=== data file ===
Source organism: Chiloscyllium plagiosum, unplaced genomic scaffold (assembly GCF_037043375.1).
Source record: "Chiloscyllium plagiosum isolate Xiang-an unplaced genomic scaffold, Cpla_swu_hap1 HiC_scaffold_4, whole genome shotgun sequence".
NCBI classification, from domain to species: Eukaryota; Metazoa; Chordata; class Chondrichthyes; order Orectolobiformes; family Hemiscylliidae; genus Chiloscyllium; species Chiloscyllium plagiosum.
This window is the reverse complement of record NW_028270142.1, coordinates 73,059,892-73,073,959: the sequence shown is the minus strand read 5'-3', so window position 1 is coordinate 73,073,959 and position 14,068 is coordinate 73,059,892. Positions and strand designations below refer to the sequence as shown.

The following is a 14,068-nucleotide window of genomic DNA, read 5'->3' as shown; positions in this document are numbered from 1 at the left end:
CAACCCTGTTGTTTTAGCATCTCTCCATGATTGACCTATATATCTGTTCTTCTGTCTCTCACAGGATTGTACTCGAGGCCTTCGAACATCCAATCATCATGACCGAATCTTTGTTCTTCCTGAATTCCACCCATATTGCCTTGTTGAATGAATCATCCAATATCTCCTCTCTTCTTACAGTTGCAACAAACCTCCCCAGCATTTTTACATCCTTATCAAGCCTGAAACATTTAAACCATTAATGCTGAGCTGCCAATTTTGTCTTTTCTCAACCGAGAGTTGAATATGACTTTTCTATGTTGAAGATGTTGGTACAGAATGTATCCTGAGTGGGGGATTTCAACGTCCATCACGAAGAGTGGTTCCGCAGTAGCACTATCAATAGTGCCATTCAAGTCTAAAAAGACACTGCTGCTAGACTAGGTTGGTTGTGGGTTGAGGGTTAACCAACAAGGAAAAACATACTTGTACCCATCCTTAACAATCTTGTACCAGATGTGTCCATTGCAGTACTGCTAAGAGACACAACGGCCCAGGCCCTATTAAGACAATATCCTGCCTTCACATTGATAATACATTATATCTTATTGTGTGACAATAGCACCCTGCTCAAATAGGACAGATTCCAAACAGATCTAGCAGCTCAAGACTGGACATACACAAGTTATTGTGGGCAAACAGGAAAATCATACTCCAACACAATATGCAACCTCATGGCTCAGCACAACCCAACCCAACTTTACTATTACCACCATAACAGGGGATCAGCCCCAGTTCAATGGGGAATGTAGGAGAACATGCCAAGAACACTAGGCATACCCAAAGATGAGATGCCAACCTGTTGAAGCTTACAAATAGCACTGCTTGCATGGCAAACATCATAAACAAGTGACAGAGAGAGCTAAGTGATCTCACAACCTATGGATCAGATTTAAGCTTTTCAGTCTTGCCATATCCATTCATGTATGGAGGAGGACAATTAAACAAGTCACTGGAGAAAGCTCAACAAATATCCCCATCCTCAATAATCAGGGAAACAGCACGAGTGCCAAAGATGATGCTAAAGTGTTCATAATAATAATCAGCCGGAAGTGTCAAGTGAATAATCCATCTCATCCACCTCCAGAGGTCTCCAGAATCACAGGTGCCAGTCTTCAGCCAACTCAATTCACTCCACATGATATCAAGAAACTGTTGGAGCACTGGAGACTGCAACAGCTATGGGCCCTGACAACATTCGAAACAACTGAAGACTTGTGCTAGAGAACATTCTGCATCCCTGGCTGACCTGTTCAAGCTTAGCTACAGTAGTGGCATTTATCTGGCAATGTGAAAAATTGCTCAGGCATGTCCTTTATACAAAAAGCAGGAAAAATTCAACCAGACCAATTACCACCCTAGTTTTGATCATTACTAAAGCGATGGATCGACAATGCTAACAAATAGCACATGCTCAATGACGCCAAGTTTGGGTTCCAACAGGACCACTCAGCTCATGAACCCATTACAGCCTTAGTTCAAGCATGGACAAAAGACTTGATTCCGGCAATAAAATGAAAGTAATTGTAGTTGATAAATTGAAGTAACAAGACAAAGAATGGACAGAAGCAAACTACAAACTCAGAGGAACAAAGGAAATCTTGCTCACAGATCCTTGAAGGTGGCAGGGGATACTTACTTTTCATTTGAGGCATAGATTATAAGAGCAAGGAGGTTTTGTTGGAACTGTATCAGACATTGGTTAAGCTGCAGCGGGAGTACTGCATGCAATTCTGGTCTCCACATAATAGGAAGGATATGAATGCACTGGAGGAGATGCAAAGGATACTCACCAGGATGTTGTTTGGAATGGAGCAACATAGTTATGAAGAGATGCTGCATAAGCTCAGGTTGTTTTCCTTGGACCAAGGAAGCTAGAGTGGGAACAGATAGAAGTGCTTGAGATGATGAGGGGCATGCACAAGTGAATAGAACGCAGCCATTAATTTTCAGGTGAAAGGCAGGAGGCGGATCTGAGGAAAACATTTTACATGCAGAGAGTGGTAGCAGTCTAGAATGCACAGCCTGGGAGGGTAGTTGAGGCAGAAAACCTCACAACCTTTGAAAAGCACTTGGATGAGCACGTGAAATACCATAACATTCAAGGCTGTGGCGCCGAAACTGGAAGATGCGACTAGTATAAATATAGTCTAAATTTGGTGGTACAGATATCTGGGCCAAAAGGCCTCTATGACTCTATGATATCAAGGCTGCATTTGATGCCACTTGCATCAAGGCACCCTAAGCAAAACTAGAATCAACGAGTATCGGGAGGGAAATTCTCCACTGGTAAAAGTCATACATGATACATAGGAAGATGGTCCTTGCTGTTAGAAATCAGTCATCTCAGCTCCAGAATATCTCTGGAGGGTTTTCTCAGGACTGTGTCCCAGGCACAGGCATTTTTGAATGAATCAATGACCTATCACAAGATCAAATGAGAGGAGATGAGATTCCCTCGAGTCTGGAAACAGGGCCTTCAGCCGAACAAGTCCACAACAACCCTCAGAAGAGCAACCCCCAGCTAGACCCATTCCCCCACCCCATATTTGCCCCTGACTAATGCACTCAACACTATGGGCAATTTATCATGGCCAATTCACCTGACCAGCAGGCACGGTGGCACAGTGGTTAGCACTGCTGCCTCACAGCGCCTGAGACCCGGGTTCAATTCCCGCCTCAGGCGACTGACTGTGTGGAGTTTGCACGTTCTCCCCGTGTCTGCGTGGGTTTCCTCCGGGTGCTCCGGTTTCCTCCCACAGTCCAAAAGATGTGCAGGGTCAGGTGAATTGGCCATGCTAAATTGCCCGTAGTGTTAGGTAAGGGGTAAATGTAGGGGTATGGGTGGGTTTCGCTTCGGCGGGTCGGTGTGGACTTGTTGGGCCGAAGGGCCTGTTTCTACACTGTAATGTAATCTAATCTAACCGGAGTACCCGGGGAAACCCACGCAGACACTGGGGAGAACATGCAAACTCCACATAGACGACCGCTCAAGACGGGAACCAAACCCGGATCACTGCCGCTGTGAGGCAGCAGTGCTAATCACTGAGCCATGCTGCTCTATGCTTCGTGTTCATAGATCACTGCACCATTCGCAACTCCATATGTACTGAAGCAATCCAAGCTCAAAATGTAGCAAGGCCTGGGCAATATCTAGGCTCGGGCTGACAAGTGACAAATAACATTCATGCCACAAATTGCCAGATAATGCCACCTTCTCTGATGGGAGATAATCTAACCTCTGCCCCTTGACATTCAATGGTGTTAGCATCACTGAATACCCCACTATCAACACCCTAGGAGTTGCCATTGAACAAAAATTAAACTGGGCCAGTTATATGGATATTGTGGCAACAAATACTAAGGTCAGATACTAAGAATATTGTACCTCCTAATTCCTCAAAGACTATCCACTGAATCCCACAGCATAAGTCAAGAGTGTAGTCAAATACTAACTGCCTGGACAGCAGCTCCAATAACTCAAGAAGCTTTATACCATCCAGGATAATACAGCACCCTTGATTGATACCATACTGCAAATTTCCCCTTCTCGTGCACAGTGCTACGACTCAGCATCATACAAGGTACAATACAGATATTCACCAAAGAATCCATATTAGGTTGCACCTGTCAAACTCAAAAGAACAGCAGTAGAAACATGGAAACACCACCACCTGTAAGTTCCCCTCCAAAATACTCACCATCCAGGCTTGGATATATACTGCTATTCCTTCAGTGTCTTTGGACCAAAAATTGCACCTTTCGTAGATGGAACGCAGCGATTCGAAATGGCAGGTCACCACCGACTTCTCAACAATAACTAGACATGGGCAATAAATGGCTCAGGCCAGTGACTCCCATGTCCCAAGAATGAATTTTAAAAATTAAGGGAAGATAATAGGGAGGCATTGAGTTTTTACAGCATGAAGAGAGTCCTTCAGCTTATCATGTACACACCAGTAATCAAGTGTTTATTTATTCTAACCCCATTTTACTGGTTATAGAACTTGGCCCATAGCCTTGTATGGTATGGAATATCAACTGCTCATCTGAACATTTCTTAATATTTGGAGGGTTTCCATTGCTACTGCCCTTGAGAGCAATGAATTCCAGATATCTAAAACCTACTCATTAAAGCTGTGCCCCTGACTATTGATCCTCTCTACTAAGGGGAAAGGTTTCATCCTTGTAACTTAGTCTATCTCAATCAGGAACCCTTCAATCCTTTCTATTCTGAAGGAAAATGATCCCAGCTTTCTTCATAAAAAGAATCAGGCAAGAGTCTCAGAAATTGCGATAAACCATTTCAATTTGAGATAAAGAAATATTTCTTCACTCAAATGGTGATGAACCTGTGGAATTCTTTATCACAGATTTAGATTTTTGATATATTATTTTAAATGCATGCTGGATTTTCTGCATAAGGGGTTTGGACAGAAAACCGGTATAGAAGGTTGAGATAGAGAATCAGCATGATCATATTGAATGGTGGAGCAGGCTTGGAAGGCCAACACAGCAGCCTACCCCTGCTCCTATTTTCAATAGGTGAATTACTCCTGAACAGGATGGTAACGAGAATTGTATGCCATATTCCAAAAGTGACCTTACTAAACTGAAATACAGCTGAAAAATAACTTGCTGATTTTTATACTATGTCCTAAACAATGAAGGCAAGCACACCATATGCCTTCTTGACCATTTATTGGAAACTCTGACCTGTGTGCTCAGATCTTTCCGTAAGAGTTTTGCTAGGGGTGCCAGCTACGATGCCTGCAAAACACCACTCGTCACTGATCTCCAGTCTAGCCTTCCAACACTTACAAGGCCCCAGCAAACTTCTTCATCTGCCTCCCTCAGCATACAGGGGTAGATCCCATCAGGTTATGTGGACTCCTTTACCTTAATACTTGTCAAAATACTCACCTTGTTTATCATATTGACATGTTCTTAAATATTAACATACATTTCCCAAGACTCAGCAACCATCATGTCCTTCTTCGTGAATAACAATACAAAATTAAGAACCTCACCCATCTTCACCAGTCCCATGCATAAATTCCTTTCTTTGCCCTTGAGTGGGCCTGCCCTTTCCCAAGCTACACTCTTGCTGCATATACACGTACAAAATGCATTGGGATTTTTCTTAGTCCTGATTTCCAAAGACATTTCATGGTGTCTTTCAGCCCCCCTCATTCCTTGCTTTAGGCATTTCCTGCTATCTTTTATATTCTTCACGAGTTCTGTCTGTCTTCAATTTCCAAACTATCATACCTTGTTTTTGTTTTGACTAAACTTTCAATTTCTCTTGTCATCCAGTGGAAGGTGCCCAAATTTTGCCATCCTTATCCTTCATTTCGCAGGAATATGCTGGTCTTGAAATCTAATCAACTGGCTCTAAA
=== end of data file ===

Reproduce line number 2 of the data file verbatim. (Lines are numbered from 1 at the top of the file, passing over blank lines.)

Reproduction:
Source record: "Chiloscyllium plagiosum isolate Xiang-an unplaced genomic scaffold, Cpla_swu_hap1 HiC_scaffold_4, whole genome shotgun sequence".